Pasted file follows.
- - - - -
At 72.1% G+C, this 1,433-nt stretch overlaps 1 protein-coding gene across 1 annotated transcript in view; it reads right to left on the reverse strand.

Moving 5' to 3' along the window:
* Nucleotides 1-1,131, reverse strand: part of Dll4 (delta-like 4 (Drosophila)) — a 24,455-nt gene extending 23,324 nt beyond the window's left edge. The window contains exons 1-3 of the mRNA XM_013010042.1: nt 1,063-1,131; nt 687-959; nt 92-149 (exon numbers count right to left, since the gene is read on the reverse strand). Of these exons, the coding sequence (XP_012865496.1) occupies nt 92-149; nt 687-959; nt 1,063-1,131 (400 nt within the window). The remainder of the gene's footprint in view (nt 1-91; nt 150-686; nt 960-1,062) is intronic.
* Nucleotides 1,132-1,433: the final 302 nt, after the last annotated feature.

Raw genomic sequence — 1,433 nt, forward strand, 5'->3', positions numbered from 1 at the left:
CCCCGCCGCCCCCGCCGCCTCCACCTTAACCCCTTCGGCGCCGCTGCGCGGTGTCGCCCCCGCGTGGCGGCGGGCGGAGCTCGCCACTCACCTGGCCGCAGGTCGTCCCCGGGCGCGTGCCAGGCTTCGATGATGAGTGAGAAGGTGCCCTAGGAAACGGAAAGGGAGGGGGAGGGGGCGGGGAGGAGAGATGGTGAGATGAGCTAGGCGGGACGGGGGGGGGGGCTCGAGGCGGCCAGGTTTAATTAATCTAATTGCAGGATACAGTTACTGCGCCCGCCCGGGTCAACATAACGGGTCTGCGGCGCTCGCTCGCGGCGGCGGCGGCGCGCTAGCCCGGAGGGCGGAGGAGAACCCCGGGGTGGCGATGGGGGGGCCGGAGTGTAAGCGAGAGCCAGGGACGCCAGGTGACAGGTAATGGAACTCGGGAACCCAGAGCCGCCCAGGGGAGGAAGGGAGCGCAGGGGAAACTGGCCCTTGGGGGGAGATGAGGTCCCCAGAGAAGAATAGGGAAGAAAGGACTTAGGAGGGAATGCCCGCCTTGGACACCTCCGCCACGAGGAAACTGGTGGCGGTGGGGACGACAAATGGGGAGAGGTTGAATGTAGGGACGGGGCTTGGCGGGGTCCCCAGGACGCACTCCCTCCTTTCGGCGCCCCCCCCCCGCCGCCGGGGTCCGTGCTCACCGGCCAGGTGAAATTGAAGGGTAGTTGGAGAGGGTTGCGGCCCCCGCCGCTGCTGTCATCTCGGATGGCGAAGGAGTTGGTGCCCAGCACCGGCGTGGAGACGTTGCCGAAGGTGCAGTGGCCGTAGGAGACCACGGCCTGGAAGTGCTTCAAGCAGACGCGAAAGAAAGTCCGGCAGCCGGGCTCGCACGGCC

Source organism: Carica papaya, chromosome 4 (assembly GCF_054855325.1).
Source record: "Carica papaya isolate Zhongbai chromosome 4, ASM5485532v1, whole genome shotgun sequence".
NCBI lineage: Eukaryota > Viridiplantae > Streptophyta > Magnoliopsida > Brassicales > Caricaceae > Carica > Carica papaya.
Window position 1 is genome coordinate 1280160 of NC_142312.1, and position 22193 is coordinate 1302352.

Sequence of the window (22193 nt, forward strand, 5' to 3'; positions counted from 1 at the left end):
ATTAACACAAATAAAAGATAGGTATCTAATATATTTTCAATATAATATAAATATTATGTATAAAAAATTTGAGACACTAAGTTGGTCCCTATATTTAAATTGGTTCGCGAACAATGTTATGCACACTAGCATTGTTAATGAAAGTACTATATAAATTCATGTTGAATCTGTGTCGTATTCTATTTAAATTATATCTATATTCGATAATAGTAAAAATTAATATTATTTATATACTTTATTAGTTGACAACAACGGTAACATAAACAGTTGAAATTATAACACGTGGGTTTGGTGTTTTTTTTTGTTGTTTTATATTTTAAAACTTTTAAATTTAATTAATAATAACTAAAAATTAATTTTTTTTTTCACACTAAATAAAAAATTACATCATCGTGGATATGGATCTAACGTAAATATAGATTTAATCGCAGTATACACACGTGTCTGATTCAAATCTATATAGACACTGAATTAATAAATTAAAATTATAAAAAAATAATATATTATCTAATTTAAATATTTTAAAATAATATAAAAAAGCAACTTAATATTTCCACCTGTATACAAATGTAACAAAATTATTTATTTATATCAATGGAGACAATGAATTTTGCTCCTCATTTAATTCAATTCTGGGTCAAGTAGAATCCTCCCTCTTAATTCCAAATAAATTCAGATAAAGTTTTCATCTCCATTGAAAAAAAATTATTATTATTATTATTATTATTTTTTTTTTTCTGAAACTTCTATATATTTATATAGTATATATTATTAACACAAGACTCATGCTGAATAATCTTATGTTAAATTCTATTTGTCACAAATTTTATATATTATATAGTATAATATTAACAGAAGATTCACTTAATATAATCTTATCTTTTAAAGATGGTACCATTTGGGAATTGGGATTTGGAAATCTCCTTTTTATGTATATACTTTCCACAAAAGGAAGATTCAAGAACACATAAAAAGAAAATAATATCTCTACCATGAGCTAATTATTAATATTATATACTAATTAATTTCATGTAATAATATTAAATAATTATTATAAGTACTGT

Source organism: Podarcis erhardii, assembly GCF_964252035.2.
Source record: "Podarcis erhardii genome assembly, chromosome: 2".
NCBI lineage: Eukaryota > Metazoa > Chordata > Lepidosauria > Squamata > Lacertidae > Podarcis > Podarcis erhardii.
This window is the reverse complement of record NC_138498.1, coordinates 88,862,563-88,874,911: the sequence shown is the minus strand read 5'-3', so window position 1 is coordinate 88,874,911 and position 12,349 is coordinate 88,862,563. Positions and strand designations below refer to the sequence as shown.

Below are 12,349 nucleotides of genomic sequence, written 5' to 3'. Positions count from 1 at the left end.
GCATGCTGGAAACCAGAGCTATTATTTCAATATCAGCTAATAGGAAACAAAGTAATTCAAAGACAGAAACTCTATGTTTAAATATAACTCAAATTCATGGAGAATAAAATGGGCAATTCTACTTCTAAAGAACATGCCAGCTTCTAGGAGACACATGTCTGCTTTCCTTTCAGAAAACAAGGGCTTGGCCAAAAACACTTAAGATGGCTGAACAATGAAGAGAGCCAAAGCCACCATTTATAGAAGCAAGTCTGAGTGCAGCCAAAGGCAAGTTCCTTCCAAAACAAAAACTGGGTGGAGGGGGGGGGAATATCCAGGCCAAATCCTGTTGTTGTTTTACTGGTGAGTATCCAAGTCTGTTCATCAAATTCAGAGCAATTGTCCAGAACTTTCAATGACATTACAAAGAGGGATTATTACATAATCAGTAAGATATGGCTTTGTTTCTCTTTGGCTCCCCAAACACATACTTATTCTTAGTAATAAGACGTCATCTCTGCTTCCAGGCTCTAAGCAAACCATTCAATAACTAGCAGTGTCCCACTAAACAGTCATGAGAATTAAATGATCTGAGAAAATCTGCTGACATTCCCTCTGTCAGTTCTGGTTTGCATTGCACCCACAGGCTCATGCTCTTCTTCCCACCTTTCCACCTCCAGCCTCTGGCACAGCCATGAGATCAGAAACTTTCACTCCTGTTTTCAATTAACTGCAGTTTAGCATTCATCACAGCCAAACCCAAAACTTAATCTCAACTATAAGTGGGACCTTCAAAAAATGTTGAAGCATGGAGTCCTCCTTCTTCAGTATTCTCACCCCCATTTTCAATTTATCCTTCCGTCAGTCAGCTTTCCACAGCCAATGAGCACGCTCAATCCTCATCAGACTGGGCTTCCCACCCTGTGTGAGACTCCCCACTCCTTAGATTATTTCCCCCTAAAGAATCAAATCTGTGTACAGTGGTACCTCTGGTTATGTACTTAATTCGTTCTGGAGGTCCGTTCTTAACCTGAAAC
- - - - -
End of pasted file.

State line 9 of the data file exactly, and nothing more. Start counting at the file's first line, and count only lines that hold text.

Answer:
NCBI lineage: Eukaryota > Viridiplantae > Streptophyta > Magnoliopsida > Brassicales > Caricaceae > Carica > Carica papaya.